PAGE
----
The High Court has granted the Good Law Project permission to challenge the government’s ‘Levelling Up Fund’.
The huge £4.8 billion investment pot was brought in to inject capital into towns that needed it the most, but has been blighted with accusations that the Tory Party is merely using it to splash cash on places that are of political benefit to them.
Constituencies of chancellor Rishi Sunak and communities secretary Robert Jenrick – Richmondshire and Newark and Sherwood DCs respectively – were given funds, while places such as Barnsley and Salford, which are both in Labour MPs’ constituencies and are among the most deprived parts of the country according to the index of multiple deprivation, were ranked as a second-tier priorities.
“Pork barrel politics”
The Good Law Project, a campaign group that has taken legal action against the government multiple times in recent years, is accusing it of “pork barrel politics” over the system deployed to prioritise areas for cash, which some argued favoured rural areas.
The criteria used measures such as commuting distance to work by car, empty housing and productivity levels.
Judges have agreed to hear a legal challenge formally filed against Rishi Sunak, Robert Jenrick and Grant Shapps in their ministerial roles, stating that grounds for the case are “arguable.”
A statement from the campaigners said: “The huge £4.8bn fund pretends to be the centrepiece of a levelling up agenda – but we think it’s just a way to funnel money into constituencies of political benefit to the Conservative Party. This permission decision means the government will have to defend itself in court.”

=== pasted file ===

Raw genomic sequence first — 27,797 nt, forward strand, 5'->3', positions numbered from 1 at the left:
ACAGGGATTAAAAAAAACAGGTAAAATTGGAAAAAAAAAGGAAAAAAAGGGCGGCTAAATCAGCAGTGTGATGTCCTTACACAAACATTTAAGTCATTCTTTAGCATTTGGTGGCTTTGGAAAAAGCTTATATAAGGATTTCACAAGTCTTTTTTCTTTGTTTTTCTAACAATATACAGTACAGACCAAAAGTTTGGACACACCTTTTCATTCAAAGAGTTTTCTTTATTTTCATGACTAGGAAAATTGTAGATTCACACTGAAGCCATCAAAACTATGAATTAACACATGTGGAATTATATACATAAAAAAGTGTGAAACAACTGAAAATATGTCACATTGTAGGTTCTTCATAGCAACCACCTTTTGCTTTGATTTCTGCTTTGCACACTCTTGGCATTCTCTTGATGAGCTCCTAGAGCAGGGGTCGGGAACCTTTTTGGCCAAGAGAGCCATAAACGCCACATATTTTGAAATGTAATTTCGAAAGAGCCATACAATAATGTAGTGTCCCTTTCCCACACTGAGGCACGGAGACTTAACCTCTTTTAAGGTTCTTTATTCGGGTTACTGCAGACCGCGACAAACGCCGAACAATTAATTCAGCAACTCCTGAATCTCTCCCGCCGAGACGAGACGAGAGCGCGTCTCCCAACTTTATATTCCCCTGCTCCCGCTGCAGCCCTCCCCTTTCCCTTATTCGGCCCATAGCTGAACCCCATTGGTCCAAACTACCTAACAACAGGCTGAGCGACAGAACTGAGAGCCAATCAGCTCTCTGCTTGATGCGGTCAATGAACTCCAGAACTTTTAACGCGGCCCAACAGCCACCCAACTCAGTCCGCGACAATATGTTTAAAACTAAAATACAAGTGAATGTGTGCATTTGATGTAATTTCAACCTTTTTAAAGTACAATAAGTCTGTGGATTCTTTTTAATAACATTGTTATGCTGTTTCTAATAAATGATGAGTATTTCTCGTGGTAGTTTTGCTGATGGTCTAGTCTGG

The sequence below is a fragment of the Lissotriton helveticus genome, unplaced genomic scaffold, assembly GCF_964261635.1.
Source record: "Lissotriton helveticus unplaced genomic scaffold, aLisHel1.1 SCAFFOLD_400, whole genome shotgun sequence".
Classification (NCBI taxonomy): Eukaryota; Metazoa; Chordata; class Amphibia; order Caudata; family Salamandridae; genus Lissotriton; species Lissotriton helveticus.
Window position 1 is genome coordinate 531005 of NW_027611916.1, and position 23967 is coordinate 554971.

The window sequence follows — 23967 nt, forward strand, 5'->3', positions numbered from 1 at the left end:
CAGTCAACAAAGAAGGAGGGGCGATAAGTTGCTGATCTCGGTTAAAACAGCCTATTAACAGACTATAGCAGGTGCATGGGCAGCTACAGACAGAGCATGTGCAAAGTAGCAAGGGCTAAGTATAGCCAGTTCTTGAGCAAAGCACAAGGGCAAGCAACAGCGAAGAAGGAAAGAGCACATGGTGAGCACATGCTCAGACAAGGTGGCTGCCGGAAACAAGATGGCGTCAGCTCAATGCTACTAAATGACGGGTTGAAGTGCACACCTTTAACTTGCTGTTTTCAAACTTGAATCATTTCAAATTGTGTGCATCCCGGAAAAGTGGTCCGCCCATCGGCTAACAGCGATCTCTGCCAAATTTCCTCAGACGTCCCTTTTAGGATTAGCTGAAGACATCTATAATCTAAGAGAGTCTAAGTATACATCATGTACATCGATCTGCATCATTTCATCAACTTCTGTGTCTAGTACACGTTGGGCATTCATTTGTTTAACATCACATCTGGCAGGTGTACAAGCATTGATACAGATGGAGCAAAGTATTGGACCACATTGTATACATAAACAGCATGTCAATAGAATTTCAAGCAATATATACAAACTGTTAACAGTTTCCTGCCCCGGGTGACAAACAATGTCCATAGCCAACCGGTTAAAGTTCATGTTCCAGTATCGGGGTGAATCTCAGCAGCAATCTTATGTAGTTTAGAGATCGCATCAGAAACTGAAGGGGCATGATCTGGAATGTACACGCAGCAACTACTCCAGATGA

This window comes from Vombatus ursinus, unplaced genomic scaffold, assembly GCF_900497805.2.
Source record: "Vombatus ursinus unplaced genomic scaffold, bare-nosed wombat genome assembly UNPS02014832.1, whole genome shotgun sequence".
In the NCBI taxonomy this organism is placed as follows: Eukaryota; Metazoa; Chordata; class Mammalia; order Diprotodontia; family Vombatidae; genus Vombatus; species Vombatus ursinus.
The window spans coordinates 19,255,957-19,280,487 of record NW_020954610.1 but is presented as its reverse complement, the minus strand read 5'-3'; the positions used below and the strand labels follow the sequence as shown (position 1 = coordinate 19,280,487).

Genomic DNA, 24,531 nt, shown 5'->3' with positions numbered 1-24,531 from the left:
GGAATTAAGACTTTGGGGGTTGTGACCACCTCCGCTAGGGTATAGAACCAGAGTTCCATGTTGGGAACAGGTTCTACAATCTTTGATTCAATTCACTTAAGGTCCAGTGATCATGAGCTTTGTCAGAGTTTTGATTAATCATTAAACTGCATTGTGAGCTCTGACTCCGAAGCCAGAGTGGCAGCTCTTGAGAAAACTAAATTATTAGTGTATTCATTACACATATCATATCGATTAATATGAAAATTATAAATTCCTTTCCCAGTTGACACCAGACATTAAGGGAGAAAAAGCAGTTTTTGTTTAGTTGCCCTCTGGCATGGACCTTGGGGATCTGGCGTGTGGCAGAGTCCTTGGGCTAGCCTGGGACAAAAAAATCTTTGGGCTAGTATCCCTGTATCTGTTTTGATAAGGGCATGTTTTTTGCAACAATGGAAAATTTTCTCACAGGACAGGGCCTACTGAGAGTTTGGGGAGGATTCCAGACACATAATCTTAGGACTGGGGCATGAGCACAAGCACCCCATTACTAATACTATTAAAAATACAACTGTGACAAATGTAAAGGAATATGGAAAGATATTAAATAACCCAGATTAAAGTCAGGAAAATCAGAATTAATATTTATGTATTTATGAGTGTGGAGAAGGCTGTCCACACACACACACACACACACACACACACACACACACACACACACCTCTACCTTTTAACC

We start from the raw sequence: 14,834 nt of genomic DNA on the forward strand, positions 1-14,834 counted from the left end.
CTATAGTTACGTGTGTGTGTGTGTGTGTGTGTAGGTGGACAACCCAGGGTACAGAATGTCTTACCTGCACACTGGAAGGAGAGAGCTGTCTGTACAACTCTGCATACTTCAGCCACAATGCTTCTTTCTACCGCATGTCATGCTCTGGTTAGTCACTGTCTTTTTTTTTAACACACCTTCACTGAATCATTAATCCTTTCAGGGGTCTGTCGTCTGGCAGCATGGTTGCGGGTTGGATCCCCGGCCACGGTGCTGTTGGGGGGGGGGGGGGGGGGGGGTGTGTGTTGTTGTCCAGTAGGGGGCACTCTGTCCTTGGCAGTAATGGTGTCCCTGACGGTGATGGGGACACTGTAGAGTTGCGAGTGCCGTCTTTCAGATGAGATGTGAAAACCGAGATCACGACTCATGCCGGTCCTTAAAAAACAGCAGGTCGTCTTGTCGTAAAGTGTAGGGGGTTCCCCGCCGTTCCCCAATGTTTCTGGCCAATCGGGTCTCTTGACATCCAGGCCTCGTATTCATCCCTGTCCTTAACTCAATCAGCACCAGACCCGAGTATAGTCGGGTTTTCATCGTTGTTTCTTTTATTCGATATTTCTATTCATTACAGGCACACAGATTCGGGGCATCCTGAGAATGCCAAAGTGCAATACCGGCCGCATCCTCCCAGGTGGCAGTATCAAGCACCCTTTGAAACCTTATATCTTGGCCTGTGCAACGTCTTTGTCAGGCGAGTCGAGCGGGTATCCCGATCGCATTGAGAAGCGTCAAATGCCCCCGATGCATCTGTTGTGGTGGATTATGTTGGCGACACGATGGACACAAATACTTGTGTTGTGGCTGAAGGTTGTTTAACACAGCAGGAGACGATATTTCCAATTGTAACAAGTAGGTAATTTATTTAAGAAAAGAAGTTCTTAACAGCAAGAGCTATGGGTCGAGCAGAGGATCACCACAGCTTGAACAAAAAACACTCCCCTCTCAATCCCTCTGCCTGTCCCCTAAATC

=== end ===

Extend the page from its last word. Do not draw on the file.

Barnsley, which scores highly in the index of multiple deprivation but was not put in the first priority category for the levelling up fund, had also been in discussions with lawyers over potential legal action related to the levelling up fund, with support from several other councils.
But Barnsley’s leader Stephen Houghton (Lab) told LGC today that it has decided not to pursue a legal case. “We had our own legal advice around that and the way the government had processed the scheme, so we knew it was going to be difficult [to win],” he said.
“Obviously we sympathise with the Good Law Project’s case because we don’t feel the criteria used was the right criteria or that it was applied appropriately. There has been enough comment about the political nature of what the government did.”
The Ministry of Housing, Communities & Local Government has been surveying councils this month about how they view the applications process and delivery of government funding schemes. It says responses will be used to ensure funding delivery methods, including for the upcoming UK Shared Prosperity Fund, work for local places and that the right level of support is provided.
Cllr Houghton said that “at the very least”, he hopes the concerns raised over the levelling up fund mean the government “doesn’t use such criteria in any future funding schemes”.
“It is clearly not how you will fund those in most need,” he added.
An MHCLG spokesperson said that it would not be appropriate to comment on ongoing legal action.
“The £4.8bn levelling up fund is open to all places in Great Britain and will play a vital role in helping to support and regenerate communities,” said the department. “The published methodology makes clear the metrics used to identify places judged to be most in need.”